Charlie’s Album Review; “Songs in the Key of Life”

Vibe: Any 

Rating: A+ 

Title: “Songs in the Key of Life”: An Oldy But A Goody 

        Stevie Wonder has left a profound impact on pop culture. His intoxicating melodies and soulful, powerful voice can make poets weep, and children laugh. While he is undoubtedly an older artist, he can still release hits like “Faith,” his 2016 duet with Ariana Grande, and playing harmonica in Mark Ronson’s album “Uptown Special.” Taking a look at Stevie Wonder at the peak of his career takes you to his 1976 album, his magnum opus, “Songs in the Key of Life.” 

        “Songs in Key of Life” was Stevie Wonder’s eighteenth album. After deciding not to quit the industry in 1975, he signed the most significant recording contract in history and got to work. He took 37 million dollars, now about 178 million dollars, for a seven-album deal. The first product is currently #4 on The Rolling Stones’ Top 500 albums of all time. 

        In the early seventies, Stevie Wonder overcame the difficult transition from a teen sensation to an impactful adult musician. He did so with grace, finding his art in soul and helping to define Motown as a genre. He became a symbol in Black Power politics, and his songs became the anthems of the underrepresented. His success gave credibility to album-making in Soul music, which had previously been heavily populated with singles. 

        The album opens with “Love’s In Need of Love Today”. He uses his voice and the voices of others in the form of a choir to portray the message of the album – one of love through hardship. He outlines his problems with the system in America with “Village Ghetto Land” and “Ordinary Pain.” But his solution is all about love and togetherness. 

        Wonder gives tribute to jazz legend Duke Ellington in one of his hit singles within the album, “Sir Duke.” The car ride-sing-along song is full of percussion and trumpet solos and is a break from the heavy topics of early songs.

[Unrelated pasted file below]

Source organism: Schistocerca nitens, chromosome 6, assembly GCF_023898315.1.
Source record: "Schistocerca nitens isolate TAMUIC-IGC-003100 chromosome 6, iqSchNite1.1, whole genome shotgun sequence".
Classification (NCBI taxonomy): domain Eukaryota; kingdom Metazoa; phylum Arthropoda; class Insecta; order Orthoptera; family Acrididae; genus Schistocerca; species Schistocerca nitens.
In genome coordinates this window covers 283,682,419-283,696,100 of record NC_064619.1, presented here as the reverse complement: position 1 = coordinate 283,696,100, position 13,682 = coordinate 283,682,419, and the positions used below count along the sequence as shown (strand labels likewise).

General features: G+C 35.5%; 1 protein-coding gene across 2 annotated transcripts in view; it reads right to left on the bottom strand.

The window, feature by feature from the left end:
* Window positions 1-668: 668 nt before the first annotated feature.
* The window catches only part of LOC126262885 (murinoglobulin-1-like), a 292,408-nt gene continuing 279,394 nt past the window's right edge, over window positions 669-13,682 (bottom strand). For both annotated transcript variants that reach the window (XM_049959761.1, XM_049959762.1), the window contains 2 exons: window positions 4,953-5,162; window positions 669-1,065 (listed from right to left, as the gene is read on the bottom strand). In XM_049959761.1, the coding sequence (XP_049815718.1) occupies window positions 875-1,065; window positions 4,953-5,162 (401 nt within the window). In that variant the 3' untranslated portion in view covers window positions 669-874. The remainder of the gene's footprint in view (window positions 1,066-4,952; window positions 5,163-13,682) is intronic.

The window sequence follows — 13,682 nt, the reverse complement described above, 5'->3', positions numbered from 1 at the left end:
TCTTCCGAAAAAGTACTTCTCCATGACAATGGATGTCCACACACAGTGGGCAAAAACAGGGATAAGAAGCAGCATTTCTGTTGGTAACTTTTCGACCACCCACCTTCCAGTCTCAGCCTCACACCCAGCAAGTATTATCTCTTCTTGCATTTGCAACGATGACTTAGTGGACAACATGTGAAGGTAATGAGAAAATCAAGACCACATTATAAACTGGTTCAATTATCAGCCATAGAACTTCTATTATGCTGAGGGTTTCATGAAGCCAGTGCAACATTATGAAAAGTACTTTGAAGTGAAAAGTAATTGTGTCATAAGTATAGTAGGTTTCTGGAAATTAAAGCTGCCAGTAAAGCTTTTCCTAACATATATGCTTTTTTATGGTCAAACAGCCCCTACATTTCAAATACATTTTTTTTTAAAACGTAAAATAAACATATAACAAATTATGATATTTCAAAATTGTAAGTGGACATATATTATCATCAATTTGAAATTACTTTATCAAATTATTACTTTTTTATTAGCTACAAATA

“Black Man” is, at its core, a great equalizer. Its chorus preaches equality and recognition of all races. The rest of the songs list the numerous incredible accomplishments of Native, Asian, and African Americans. It’s the catchiest list you’ll ever hear. 

        As much as “Songs” is about all of us, it is the world viewed by Wonder. The most famous song on the album is assuredly “Isn’t She Lovely.” The song is accompanied by recordings of Wonder’s newborn daughter, whom the song is about. Wonder is famously blind, and he knows his daughter from her cries, making this song much more impactful and joyful. 

        Stevie Wonder uses a variety of instruments. From the typical violin, piano, and drums to synthesizer, bongos, and all the bells and whistles that take full advantage of the studio, his mixing of sounds gives a unique variety and depth. 

        Regarding the album’s effect on the future, you may recognize the melody of “Pastime Paradise” from its remixing by Coolio in “Gangsta’s Paradise.” Likewise, Micheal Jackson sang Love’s In Need of Love Today in his 1988 tour, and Whitney Houston cited it as a significant influence on her music. 

        “Songs in the Key of Life” is profound in its lyrics and an absolute bop. Every song is different. Laid back, on edge, happy, sad, heartbroken, on top of the world, all in one album. It’s a must-listen on anyone’s list. While modern and pop music has not greatly evolved at this time, it’s still a vibe, so take a chance on the true to name, “oldy but a goody.”